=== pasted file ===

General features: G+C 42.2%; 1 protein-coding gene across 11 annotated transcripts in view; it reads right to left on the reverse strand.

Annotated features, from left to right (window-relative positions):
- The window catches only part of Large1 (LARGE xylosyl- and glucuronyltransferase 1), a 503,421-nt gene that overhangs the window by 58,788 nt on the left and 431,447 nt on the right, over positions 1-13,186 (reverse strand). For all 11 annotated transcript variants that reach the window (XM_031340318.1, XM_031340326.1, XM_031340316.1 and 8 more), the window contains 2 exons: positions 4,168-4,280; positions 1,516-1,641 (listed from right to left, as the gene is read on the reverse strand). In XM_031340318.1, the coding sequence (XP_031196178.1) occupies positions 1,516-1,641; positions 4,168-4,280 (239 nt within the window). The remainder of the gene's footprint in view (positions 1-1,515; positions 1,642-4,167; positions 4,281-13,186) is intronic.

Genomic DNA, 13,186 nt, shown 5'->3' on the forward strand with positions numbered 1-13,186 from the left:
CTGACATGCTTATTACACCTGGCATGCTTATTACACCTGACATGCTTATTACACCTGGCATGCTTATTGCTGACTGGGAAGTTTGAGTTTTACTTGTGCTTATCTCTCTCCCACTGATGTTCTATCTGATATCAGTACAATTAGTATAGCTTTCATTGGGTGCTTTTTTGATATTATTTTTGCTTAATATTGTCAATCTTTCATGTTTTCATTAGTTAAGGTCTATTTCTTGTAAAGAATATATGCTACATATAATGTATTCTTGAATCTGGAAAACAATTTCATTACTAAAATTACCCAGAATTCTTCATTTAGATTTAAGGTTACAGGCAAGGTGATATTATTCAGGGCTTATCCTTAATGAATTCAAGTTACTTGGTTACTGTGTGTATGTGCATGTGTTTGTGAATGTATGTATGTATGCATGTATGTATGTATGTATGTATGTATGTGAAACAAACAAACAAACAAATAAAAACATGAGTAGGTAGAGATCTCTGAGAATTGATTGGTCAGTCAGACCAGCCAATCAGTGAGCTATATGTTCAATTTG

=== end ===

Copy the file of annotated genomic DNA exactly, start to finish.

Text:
General features: G+C 42.2%; 1 protein-coding gene across 11 annotated transcripts in view; it reads right to left on the reverse strand.

Annotated features, from left to right (window-relative positions):
- The window catches only part of Large1 (LARGE xylosyl- and glucuronyltransferase 1), a 503,421-nt gene that overhangs the window by 58,788 nt on the left and 431,447 nt on the right, over positions 1-13,186 (reverse strand). For all 11 annotated transcript variants that reach the window (XM_031340318.1, XM_031340326.1, XM_031340316.1 and 8 more), the window contains 2 exons: positions 4,168-4,280; positions 1,516-1,641 (listed from right to left, as the gene is read on the reverse strand). In XM_031340318.1, the coding sequence (XP_031196178.1) occupies positions 1,516-1,641; positions 4,168-4,280 (239 nt within the window). The remainder of the gene's footprint in view (positions 1-1,515; positions 1,642-4,167; positions 4,281-13,186) is intronic.

Genomic DNA, 13,186 nt, shown 5'->3' on the forward strand with positions numbered 1-13,186 from the left:
CTGACATGCTTATTACACCTGGCATGCTTATTACACCTGACATGCTTATTACACCTGGCATGCTTATTGCTGACTGGGAAGTTTGAGTTTTACTTGTGCTTATCTCTCTCCCACTGATGTTCTATCTGATATCAGTACAATTAGTATAGCTTTCATTGGGTGCTTTTTTGATATTATTTTTGCTTAATATTGTCAATCTTTCATGTTTTCATTAGTTAAGGTCTATTTCTTGTAAAGAATATATGCTACATATAATGTATTCTTGAATCTGGAAAACAATTTCATTACTAAAATTACCCAGAATTCTTCATTTAGATTTAAGGTTACAGGCAAGGTGATATTATTCAGGGCTTATCCTTAATGAATTCAAGTTACTTGGTTACTGTGTGTATGTGCATGTGTTTGTGAATGTATGTATGTATGCATGTATGTATGTATGTATGTATGTATGTGAAACAAACAAACAAACAAATAAAAACATGAGTAGGTAGAGATCTCTGAGAATTGATTGGTCAGTCAGACCAGCCAATCAGTGAGCTATATGTTCAATTTG